android:id="@+id/picture"
        android:layout_width="match_parent"
        android:layout_height="match_parent"
        android:scaleType="centerCrop"
        />
    <TextView
        android:id="@+id/text"
        android:layout_width="match_parent"
        android:layout_height="wrap_content"
        android:paddingLeft="10dp"
        android:paddingRight="10dp"
        android:paddingTop="15dp"
        android:paddingBottom="15dp"
        android:layout_gravity="bottom"
        android:textColor="@android:color/white"
        android:background="#55000000"
        />
</FrameLayout>

As you can see in this file, instead of adding an element of the type ImageView, we add our custom element SquareImageView that extends ImageView. Also our label will be the TextView, and as you can see we've set transparence in it's color, also we've set it's layoutGravity property to bottom, so it will be on the view's bottom.

Now we make the adapter to handle this list. In this example, the adapter is defined in an inner class (no need to create a new class file). Let's call it MyAdapter and make it extend the BaseAdapter class. So your MainActivity.java class will be like this.

package com.rogcg.gridviewexample;

import android.content.Context;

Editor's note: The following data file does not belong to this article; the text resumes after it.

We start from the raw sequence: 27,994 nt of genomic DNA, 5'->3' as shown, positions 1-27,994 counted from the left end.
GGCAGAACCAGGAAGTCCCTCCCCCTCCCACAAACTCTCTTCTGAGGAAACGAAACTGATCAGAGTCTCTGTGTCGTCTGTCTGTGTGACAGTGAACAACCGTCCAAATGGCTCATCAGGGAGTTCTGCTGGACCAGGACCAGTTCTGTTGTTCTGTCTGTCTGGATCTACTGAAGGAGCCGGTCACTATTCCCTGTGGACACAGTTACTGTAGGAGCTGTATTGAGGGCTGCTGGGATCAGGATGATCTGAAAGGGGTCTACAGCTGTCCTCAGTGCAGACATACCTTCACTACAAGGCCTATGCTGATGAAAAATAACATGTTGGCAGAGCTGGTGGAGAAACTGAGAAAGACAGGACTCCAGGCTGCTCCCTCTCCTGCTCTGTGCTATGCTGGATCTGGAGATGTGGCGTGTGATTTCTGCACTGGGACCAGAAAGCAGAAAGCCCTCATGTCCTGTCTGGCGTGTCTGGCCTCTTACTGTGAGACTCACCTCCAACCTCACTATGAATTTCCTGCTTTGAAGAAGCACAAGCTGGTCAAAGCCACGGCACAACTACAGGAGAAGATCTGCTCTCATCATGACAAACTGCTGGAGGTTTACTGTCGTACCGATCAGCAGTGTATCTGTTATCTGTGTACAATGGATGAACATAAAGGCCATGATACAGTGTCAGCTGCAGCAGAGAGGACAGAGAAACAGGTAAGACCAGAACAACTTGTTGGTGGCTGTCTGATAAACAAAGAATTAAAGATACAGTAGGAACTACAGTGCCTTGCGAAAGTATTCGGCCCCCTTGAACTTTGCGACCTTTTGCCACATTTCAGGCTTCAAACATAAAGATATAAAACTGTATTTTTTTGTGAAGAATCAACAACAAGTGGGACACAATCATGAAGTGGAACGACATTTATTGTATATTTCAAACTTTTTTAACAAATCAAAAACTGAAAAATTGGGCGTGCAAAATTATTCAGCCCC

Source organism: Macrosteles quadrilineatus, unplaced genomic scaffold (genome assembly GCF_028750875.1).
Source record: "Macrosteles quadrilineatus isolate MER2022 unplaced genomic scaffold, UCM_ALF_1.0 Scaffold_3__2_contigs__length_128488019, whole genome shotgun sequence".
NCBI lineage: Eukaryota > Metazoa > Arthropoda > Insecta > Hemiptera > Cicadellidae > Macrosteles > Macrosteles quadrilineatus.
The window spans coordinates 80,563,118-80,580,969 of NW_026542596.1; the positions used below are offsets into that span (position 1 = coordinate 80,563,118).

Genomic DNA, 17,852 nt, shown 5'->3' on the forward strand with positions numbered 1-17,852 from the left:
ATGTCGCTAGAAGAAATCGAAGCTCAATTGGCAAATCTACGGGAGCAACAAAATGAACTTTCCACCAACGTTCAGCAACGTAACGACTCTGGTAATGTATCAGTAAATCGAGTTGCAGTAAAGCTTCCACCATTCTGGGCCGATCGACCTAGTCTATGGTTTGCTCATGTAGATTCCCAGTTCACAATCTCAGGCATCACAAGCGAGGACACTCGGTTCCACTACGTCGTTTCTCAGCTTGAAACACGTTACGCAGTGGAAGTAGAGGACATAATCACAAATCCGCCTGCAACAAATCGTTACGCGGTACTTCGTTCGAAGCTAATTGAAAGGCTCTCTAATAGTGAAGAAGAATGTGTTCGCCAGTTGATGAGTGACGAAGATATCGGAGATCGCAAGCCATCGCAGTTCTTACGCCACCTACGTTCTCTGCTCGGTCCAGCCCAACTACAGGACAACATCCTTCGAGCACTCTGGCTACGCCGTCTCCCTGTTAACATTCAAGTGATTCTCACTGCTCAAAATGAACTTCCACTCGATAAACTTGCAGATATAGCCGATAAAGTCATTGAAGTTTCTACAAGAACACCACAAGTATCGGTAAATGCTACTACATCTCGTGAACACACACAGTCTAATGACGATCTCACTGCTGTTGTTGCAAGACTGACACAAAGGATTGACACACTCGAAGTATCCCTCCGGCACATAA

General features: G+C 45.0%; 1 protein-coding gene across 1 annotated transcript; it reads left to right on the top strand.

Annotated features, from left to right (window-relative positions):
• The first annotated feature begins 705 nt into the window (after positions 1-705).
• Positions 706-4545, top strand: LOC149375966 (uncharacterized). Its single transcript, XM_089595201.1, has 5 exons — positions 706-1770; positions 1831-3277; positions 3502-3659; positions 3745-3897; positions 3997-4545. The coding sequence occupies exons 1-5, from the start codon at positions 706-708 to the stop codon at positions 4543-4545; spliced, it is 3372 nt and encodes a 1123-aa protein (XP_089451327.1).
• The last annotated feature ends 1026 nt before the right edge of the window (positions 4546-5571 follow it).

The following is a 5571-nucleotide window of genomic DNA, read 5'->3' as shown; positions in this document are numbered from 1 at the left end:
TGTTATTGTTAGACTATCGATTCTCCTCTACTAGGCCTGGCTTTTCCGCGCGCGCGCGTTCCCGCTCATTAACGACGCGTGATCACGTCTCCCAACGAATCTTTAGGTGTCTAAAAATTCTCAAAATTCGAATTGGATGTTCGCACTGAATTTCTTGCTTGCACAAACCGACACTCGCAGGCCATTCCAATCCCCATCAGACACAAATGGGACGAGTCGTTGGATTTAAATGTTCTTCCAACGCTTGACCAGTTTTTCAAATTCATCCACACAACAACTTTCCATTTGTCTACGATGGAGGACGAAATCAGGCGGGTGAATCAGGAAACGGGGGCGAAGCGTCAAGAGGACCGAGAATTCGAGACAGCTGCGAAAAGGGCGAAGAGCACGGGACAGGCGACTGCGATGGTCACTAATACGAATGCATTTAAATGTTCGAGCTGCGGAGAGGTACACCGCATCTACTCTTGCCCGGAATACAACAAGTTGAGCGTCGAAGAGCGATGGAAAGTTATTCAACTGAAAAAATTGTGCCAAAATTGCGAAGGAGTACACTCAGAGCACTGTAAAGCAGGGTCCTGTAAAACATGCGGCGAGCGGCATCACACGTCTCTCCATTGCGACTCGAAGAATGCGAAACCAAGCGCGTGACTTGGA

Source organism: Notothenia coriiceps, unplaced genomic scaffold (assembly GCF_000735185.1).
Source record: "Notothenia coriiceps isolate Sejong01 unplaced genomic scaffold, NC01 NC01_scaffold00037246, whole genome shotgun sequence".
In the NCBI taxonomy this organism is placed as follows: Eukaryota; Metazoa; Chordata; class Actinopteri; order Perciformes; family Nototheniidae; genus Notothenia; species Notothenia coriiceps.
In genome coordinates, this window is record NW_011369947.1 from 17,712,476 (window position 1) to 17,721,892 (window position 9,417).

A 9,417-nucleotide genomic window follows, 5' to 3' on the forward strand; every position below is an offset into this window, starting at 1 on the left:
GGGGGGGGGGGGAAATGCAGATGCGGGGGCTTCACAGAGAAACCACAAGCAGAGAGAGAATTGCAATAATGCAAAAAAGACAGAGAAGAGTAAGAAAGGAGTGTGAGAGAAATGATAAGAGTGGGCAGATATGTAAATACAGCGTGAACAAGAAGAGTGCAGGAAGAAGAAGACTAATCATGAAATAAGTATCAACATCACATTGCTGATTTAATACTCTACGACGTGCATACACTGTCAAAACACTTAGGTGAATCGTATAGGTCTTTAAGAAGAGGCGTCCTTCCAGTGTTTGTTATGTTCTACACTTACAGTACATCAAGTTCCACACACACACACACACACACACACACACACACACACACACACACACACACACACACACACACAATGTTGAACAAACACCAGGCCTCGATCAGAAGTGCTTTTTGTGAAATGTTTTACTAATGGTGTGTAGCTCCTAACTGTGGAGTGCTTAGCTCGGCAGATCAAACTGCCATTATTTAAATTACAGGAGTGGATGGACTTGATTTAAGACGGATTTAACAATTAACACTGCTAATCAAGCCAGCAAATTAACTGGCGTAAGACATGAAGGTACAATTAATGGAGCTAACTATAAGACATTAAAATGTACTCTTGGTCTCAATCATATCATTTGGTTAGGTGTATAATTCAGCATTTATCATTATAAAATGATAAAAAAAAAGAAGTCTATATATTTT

import android.os.Bundle;
import android.app.Activity;
import android.view.LayoutInflater;
import android.view.Menu;
import android.view.View;
import android.view.ViewGroup;
import android.widget.BaseAdapter;
import android.widget.GridView;
import android.widget.ImageView;
import android.widget.TextView;

import java.util.ArrayList;
import java.util.List;

public class MainActivity extends Activity
{

    @Override
    protected void onCreate(Bundle savedInstanceState)
    {
        super.onCreate(savedInstanceState);
        setContentView(R.layout.activity_main);

        GridView gridView = (GridView)findViewById(R.id.gridview);
        gridView.setAdapter(new MyAdapter(this));
    }

    private class MyAdapter extends BaseAdapter
    {
        private List<Item> items = new ArrayList<Item>();
        private LayoutInflater inflater;

        public MyAdapter(Context context)
        {
            inflater = LayoutInflater.from(context);

            items.add(new Item("Image 1", R.drawable.nature1));
            items.add(new Item("Image 2", R.drawable.nature2));
            items.add(new Item("Image 3", R.drawable.tree1));
            items.add(new Item("Image 4", R.drawable.nature3));
            items.add(new Item("Image 5", R.drawable.tree2));
        }

        @Override
        public int getCount() {
            return items.size();
        }

        @Override
        public Object getItem(int i)
        {
            return items.get(i);
        }

        @Override
        public long getItemId(int i)
        {
            return items.get(i).drawableId;
        }

        @Override
        public View getView(int i, View view, ViewGroup viewGroup)